Memorial to Battersea’s civilian war dead is protected for future generations
Published: Monday 12th March 18
A memorial that commemorates civilians from Battersea who lost their lives in World War Two has been painstakingly restored by the council as part of an important local conservation project.
The Citizens of Battersea War Memorial in Christchurch Gardens has been fully refurbished as part of a £15,000 scheme overseen by the council’s conservation and heritage team as well as staff in the borough’s leisure and culture contractor Enable.
Cllr Cook at the restored memorial with Enable's parks development & biodiversity manager Valerie Selby
Repairs were carried out to the roof, its timber turret, its copper flashings and leadwork, gutters and rainwater pipes, the memorial’s pergola timber frame and to its paving stones.
The memorial offers sheltered public seating in the contemplative setting of a small neighbourhood green space off Cabul Road where people can quietly pay their respects to civilians from Battersea whose lives were mainly lost in Second World War bombing raids.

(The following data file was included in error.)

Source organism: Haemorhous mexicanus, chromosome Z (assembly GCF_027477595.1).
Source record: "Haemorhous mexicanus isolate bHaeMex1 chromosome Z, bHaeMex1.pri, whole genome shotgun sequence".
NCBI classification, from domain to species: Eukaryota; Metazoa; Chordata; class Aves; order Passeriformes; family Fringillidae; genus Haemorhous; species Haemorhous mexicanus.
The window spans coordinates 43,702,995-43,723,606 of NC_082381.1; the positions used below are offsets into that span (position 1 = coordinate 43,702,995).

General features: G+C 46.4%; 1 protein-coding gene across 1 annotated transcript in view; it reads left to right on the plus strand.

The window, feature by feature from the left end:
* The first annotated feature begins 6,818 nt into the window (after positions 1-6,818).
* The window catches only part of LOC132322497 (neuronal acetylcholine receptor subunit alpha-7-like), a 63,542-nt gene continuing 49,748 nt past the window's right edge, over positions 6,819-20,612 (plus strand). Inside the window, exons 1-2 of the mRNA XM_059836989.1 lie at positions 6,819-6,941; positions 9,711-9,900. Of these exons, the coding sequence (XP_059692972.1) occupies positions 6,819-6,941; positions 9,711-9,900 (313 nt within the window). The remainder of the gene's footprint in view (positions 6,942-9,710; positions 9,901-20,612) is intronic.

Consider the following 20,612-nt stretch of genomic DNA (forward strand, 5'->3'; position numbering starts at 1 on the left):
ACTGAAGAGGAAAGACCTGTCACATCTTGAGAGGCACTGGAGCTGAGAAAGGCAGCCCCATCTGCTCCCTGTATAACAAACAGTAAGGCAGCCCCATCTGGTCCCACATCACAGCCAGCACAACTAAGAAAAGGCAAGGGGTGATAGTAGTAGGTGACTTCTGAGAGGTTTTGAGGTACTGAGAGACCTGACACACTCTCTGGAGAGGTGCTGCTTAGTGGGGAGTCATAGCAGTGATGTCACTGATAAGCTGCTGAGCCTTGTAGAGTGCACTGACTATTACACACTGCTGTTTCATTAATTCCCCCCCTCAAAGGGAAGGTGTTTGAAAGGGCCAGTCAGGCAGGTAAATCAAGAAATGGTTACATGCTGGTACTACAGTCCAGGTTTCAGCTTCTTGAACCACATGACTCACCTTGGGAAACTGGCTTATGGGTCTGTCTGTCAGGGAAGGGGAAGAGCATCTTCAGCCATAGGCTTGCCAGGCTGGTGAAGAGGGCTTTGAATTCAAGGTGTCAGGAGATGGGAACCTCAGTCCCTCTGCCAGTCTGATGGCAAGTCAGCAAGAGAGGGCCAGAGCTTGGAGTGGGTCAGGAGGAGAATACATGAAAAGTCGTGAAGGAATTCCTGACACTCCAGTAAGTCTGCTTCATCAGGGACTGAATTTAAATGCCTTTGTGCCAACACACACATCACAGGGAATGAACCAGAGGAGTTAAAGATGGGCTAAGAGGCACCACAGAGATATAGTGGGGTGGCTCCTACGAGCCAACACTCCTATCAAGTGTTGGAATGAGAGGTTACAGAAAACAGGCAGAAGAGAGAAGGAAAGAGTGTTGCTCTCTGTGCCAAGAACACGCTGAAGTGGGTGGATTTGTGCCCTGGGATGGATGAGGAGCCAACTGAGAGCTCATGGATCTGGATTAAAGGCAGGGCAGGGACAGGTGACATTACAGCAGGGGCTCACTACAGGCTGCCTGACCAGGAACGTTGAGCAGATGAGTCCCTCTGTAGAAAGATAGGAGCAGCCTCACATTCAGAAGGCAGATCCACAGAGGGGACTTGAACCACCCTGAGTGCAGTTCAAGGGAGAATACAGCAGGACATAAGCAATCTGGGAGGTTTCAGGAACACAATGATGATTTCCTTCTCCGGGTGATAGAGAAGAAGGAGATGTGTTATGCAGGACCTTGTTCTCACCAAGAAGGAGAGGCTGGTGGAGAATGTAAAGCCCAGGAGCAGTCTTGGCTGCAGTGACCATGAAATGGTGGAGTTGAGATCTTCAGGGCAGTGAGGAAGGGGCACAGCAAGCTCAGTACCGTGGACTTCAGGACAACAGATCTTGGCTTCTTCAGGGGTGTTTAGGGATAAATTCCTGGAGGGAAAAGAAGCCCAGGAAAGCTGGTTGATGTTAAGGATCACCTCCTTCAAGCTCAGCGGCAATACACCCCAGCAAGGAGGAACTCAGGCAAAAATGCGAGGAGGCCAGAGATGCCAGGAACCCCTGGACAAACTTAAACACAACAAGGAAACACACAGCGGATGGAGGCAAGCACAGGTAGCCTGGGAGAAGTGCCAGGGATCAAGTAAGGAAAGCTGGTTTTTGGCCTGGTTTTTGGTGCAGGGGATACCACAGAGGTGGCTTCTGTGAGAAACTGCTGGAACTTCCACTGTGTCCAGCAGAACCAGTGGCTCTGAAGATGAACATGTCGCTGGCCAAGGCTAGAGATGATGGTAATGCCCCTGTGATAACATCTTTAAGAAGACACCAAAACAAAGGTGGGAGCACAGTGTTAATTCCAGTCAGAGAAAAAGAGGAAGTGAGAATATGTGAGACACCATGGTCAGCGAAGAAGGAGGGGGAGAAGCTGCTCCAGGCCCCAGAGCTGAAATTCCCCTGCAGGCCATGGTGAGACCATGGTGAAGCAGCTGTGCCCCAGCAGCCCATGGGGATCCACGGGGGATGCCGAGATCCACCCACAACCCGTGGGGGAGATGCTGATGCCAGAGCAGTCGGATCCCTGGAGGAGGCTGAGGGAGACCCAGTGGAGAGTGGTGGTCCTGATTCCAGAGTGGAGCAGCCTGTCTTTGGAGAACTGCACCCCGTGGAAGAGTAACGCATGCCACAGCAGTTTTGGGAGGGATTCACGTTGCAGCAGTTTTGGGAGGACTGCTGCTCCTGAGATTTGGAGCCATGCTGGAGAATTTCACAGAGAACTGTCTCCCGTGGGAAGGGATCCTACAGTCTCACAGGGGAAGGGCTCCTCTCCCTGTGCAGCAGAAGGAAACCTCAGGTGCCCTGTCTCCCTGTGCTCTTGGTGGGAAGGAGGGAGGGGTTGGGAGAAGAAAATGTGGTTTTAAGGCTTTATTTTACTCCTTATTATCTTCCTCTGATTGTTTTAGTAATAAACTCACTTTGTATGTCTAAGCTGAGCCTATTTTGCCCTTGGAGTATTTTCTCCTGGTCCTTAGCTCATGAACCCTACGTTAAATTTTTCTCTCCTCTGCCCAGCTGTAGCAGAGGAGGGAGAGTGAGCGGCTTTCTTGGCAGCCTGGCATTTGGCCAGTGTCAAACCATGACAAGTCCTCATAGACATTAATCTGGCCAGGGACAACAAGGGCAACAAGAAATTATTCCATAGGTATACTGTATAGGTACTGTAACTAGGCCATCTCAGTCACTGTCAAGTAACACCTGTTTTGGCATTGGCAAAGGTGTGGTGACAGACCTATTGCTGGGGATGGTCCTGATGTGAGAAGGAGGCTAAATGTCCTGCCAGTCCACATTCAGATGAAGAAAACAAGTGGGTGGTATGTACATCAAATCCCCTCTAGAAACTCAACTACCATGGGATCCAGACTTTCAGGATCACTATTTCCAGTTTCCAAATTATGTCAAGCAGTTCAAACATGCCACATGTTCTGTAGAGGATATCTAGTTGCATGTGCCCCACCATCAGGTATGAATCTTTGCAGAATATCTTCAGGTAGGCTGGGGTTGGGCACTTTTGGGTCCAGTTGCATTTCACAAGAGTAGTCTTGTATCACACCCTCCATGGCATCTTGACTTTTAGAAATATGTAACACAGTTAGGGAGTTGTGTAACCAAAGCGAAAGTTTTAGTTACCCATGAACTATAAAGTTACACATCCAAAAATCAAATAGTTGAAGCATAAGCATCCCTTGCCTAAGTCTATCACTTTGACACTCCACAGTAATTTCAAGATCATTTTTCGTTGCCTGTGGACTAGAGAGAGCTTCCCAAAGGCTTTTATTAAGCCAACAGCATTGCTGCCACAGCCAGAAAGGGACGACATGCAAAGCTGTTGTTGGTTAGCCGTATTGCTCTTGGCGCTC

The centrepiece is a stone tablet upon which are inscribed the words: “To the memory of the men, women and children of Battersea who lost their lives in the World War 1939 – 1945”.
The monument was first unveiled in 1952, next to the ruins of a mid-19th century church which was itself bombed and destroyed during the war.
The replacement church that now stands at this location – Christ Church and St Stephen - was built in 1959. Christchurch Gardens was the original churchyard but converted to a public open space in 1885.
Following a lobbying effort led by the council, the memorial was awarded Grade II Listed status by English Heritage in March 2015.
Commenting on the conservation scheme, the council’s environment spokesman Cllr Jonathan Cook said: “This has been an excellent project to safeguard the future of a very important local landmark.
“This is a monument to the ordinary men, women and children of Battersea whose lives were lost in the war, mainly as a result of bombing raids.
“There are of course many memorials to the servicemen and women who fought and died in the war but very few exist to commemorate the victims of air attacks which took so many civilian lives, not just in London but in towns and cities across the country.
“I am delighted that that this special memorial in Battersea has been protected and preserved for future generations.”